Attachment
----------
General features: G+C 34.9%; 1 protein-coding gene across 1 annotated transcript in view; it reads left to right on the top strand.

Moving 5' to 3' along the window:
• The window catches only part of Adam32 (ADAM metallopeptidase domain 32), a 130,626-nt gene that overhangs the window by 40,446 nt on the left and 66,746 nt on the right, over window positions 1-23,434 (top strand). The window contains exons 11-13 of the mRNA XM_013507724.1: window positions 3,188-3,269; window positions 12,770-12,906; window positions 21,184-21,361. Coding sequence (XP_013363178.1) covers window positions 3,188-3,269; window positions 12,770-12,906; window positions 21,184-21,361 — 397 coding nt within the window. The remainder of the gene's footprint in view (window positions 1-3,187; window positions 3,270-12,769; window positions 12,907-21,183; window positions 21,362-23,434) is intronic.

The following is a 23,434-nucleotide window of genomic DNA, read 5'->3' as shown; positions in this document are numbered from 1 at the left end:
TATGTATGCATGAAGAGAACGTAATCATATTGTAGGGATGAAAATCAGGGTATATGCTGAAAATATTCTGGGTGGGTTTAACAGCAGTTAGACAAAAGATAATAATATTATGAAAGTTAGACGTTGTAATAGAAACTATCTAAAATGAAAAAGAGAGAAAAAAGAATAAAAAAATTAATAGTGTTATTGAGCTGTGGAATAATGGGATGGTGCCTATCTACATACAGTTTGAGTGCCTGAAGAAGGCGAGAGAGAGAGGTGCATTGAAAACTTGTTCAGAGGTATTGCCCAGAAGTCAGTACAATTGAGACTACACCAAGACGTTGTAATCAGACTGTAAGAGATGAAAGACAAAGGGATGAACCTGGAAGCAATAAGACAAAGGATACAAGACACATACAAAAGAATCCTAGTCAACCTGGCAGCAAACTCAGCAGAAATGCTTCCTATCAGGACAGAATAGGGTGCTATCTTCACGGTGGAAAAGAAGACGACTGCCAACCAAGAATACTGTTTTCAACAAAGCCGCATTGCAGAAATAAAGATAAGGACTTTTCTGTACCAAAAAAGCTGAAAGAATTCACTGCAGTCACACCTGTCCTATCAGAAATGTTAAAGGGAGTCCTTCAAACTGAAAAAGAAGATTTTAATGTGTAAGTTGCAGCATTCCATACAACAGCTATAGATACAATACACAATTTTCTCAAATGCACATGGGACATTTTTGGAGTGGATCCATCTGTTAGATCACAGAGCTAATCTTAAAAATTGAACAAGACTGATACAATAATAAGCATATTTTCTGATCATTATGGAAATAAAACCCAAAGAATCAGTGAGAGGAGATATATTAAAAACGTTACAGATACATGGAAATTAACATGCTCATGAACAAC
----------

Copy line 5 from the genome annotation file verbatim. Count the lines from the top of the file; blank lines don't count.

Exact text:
TATGTATGCATGAAGAGAACGTAATCATATTGTAGGGATGAAAATCAGGGTATATGCTGAAAATATTCTGGGTGGGTTTAACAGCAGTTAGACAAAAGATAATAATATTATGAAAGTTAGACGTTGTAATAGAAACTATCTAAAATGAAAAAGAGAGAAAAAAGAATAAAAAAATTAATAGTGTTATTGAGCTGTGGAATAATGGGATGGTGCCTATCTACATACAGTTTGAGTGCCTGAAGAAGGCGAGAGAGAGAGGTGCATTGAAAACTTGTTCAGAGGTATTGCCCAGAAGTCAGTACAATTGAGACTACACCAAGACGTTGTAATCAGACTGTAAGAGATGAAAGACAAAGGGATGAACCTGGAAGCAATAAGACAAAGGATACAAGACACATACAAAAGAATCCTAGTCAACCTGGCAGCAAACTCAGCAGAAATGCTTCCTATCAGGACAGAATAGGGTGCTATCTTCACGGTGGAAAAGAAGACGACTGCCAACCAAGAATACTGTTTTCAACAAAGCCGCATTGCAGAAATAAAGATAAGGACTTTTCTGTACCAAAAAAGCTGAAAGAATTCACTGCAGTCACACCTGTCCTATCAGAAATGTTAAAGGGAGTCCTTCAAACTGAAAAAGAAGATTTTAATGTGTAAGTTGCAGCATTCCATACAACAGCTATAGATACAATACACAATTTTCTCAAATGCACATGGGACATTTTTGGAGTGGATCCATCTGTTAGATCACAGAGCTAATCTTAAAAATTGAACAAGACTGATACAATAATAAGCATATTTTCTGATCATTATGGAAATAAAACCCAAAGAATCAGTGAGAGGAGATATATTAAAAACGTTACAGATACATGGAAATTAACATGCTCATGAACAAC